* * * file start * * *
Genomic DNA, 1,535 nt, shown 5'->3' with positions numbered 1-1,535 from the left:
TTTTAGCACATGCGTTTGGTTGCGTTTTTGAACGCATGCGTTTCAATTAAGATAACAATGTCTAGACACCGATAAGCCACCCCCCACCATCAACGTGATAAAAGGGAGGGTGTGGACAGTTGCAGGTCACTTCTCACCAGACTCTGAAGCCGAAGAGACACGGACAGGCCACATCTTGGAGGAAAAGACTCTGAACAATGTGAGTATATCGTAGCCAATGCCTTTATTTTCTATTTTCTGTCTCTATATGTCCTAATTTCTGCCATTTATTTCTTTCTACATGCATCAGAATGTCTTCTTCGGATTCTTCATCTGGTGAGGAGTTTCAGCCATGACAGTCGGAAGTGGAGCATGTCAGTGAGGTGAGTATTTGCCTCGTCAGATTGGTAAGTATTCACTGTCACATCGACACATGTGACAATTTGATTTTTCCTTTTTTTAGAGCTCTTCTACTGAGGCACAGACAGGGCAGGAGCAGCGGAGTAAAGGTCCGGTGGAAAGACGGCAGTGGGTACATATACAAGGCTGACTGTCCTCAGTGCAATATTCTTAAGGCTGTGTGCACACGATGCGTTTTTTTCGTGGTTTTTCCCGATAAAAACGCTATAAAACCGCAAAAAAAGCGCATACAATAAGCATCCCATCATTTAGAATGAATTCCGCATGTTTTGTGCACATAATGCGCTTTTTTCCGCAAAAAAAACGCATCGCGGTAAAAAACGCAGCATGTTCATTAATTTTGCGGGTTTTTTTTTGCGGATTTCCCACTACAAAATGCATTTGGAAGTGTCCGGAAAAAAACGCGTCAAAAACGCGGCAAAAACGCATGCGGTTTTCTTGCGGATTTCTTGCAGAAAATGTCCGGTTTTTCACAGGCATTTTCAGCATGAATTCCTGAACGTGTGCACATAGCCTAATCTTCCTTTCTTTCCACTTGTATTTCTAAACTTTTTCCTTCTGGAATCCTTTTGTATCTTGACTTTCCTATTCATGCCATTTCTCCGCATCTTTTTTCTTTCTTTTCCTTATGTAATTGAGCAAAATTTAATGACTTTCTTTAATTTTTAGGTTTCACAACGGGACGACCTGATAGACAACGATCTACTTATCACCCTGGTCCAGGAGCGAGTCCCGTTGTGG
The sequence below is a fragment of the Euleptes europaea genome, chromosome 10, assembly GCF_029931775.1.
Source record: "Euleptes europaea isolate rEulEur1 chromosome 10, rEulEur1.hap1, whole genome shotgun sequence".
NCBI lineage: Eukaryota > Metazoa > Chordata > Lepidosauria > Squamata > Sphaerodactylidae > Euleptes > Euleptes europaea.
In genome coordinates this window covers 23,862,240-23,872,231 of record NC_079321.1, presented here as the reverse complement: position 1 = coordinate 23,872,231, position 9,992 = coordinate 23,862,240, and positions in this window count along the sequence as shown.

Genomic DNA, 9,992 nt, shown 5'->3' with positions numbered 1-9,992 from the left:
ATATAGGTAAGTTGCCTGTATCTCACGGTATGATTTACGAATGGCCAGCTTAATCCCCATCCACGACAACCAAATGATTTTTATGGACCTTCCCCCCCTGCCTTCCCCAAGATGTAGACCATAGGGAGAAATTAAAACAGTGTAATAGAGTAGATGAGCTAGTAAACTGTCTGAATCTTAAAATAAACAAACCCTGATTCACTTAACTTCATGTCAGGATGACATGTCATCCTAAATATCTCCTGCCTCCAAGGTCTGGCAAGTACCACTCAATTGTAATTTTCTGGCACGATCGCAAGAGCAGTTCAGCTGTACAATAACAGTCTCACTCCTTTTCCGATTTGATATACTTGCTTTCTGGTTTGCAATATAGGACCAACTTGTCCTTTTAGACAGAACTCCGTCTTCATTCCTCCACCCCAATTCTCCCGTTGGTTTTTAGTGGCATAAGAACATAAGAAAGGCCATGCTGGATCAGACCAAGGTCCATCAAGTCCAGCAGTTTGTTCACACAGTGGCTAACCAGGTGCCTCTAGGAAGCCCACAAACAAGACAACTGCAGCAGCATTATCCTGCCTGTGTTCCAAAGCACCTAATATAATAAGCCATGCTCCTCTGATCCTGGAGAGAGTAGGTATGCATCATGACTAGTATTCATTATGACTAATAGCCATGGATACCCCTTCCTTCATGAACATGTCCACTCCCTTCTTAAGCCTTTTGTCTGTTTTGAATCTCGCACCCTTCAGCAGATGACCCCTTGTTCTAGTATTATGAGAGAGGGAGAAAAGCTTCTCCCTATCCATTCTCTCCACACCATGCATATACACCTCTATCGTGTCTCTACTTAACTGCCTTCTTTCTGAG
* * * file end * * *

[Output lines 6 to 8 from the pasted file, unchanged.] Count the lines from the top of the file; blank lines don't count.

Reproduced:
In genome coordinates this window covers 23,862,240-23,872,231 of record NC_079321.1, presented here as the reverse complement: position 1 = coordinate 23,872,231, position 9,992 = coordinate 23,862,240, and positions in this window count along the sequence as shown.

Genomic DNA, 9,992 nt, shown 5'->3' with positions numbered 1-9,992 from the left:
ATATAGGTAAGTTGCCTGTATCTCACGGTATGATTTACGAATGGCCAGCTTAATCCCCATCCACGACAACCAAATGATTTTTATGGACCTTCCCCCCCTGCCTTCCCCAAGATGTAGACCATAGGGAGAAATTAAAACAGTGTAATAGAGTAGATGAGCTAGTAAACTGTCTGAATCTTAAAATAAACAAACCCTGATTCACTTAACTTCATGTCAGGATGACATGTCATCCTAAATATCTCCTGCCTCCAAGGTCTGGCAAGTACCACTCAATTGTAATTTTCTGGCACGATCGCAAGAGCAGTTCAGCTGTACAATAACAGTCTCACTCCTTTTCCGATTTGATATACTTGCTTTCTGGTTTGCAATATAGGACCAACTTGTCCTTTTAGACAGAACTCCGTCTTCATTCCTCCACCCCAATTCTCCCGTTGGTTTTTAGTGGCATAAGAACATAAGAAAGGCCATGCTGGATCAGACCAAGGTCCATCAAGTCCAGCAGTTTGTTCACACAGTGGCTAACCAGGTGCCTCTAGGAAGCCCACAAACAAGACAACTGCAGCAGCATTATCCTGCCTGTGTTCCAAAGCACCTAATATAATAAGCCATGCTCCTCTGATCCTGGAGAGAGTAGGTATGCATCATGACTAGTATTCATTATGACTAATAGCCATGGATACCCCTTCCTTCATGAACATGTCCACTCCCTTCTTAAGCCTTTTGTCTGTTTTGAATCTCGCACCCTTCAGCAGATGACCCCTTGTTCTAGTATTATGAGAGAGGGAGAAAAGCTTCTCCCTATCCATTCTCTCCACACCATGCATATACACCTCTATCGTGTCTCTACTTAACTGCCTTCTTTCTGAG